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Model legislation would guarantee visitation rights with ailing parents

On Behalf of | Jun 19, 2015 | Heirs & Beneficiaries

The course of the last year has seen the deaths of many world-renowned entertainers, including radio celebrity Casey Kasem and blues legend B.B. King.

What made the demise of these two icons so noteworthy — at least from an estate planning perspective — was that prior to their passing their children were engaged in bitter legal disputes with those tasked with caring for their fathers over their inability to secure any sort of visitation. For Kasem’s children from his first marriage, it was with his second wife, while for King’s children, it was with his longtime manager.

Interestingly enough, the child of at least one Hollywood star who went through a similar experience has now helped create model legislation for lawmakers in her home state of California to consider.

This model legislation was created by Peter Falk’s daughter, Catherine, who remained incredibly close to her father, star of TV’s Columbo, long after he divorced her adoptive mother when she was only five.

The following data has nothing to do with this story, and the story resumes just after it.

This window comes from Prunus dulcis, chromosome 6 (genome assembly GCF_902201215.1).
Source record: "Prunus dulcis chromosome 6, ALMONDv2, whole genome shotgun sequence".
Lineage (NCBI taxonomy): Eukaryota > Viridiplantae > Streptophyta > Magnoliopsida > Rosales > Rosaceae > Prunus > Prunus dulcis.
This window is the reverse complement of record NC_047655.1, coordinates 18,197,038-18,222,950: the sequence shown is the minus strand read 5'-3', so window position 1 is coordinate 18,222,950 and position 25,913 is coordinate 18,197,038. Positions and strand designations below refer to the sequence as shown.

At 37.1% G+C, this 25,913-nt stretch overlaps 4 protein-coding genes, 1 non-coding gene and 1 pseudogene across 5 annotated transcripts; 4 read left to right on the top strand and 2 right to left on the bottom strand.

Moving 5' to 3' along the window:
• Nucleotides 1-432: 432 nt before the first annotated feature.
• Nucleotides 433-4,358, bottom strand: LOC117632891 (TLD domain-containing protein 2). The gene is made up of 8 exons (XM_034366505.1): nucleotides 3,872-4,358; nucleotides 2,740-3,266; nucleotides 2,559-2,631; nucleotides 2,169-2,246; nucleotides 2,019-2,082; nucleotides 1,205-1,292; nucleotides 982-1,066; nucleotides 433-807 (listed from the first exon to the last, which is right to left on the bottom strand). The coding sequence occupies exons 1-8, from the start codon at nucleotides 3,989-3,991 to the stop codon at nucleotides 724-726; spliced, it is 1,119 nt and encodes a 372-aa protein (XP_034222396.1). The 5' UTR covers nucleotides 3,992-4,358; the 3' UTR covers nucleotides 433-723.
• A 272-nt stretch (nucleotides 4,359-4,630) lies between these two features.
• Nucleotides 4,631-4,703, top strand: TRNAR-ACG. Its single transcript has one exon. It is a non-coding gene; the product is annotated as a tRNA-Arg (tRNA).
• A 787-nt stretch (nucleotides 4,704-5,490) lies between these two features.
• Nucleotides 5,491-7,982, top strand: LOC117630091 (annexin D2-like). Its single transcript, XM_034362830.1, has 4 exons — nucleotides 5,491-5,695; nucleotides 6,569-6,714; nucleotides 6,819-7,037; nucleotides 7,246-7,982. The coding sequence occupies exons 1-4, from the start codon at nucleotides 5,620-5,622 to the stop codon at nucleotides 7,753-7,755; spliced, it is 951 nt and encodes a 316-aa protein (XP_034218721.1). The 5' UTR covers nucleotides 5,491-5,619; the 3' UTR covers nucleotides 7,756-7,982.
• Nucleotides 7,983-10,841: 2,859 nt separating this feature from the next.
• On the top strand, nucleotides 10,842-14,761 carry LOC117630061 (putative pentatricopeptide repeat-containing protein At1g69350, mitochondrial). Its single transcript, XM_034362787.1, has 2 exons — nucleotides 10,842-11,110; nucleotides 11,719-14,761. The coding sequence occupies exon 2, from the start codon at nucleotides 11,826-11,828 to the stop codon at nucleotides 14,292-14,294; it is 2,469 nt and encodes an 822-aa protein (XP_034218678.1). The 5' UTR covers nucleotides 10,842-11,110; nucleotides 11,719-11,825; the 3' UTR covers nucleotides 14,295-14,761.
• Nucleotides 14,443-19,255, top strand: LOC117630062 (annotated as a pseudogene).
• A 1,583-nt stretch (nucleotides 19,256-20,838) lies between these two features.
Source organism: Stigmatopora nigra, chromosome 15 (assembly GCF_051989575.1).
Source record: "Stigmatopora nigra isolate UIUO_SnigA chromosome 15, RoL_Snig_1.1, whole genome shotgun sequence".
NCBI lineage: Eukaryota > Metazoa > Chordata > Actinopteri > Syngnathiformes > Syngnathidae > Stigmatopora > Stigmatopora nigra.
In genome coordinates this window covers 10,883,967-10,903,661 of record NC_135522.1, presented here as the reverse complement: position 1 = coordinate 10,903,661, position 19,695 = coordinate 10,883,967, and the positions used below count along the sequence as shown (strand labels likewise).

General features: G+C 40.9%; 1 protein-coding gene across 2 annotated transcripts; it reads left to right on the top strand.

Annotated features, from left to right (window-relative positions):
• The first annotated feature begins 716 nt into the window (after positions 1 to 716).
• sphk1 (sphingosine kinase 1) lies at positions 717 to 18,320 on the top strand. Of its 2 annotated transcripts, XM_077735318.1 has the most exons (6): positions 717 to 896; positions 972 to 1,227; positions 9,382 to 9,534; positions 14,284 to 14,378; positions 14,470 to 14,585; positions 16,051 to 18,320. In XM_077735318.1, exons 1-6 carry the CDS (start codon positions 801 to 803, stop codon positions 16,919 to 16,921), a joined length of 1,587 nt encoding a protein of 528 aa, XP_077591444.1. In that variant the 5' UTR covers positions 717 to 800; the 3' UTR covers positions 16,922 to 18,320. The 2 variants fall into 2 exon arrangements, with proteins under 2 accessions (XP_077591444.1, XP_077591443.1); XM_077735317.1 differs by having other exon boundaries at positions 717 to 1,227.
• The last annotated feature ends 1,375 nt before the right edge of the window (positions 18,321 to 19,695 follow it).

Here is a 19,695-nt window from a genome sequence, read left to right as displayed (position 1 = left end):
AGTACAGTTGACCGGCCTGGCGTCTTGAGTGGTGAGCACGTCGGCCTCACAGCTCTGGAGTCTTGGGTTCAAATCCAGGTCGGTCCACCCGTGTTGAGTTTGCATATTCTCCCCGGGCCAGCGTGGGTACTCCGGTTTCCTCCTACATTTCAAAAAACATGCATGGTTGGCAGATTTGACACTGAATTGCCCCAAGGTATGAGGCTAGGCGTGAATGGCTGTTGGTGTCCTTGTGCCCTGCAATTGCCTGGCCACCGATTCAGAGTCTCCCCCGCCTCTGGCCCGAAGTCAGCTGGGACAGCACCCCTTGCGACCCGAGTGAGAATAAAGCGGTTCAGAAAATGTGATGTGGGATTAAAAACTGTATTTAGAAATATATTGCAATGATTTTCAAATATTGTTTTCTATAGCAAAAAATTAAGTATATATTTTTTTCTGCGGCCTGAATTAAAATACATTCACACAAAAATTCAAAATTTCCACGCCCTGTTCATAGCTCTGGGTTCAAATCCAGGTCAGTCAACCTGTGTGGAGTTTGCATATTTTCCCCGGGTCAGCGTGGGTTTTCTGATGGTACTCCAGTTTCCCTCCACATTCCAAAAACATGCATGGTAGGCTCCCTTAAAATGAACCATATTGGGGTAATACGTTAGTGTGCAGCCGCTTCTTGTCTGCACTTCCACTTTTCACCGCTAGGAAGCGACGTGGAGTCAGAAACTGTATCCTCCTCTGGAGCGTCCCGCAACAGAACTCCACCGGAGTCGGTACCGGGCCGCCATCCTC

For reasons unknown, Catherine and Falk’s second wife, Shera, never got along over the years and this hostility boiled over in 2008 after Falk was diagnosed with dementia. Here, Catherine encountered difficulty trying to visit her father or even secure information about his wellbeing.

While a lawsuit she filed challenging Shera’s conservatorship ultimately proved unsuccessful, she was able to secure visitation with her father at a neutral location.

The final straw, according to Catherine, was when her father died in 2011, as she was informed neither of his passing nor of the details of his funeral arrangement.

Her model legislation, known as the Peter Falk Bill, would call for some the following:

  • Conservators would be required to keep both parents and adult children apprised of pertinent health information relating to the conservatee, and provide notice of their death or hospitalization within 24 hours.
  • Parents and adult children would have a right to reasonable visitation with the conservatee.
  • Cemeteries would have to open their records to the public so that people could located the gravesites of loved ones.

According to experts, the model legislation is not altogether unreasonable given the regularity with which these types of conflicts arise. In fact, lawmakers in both Utah and New York are said to be considering versions of the bill.

What are your thoughts?  Are you onboard with the idea of securing greater visitation rights for adult children here in Florida?


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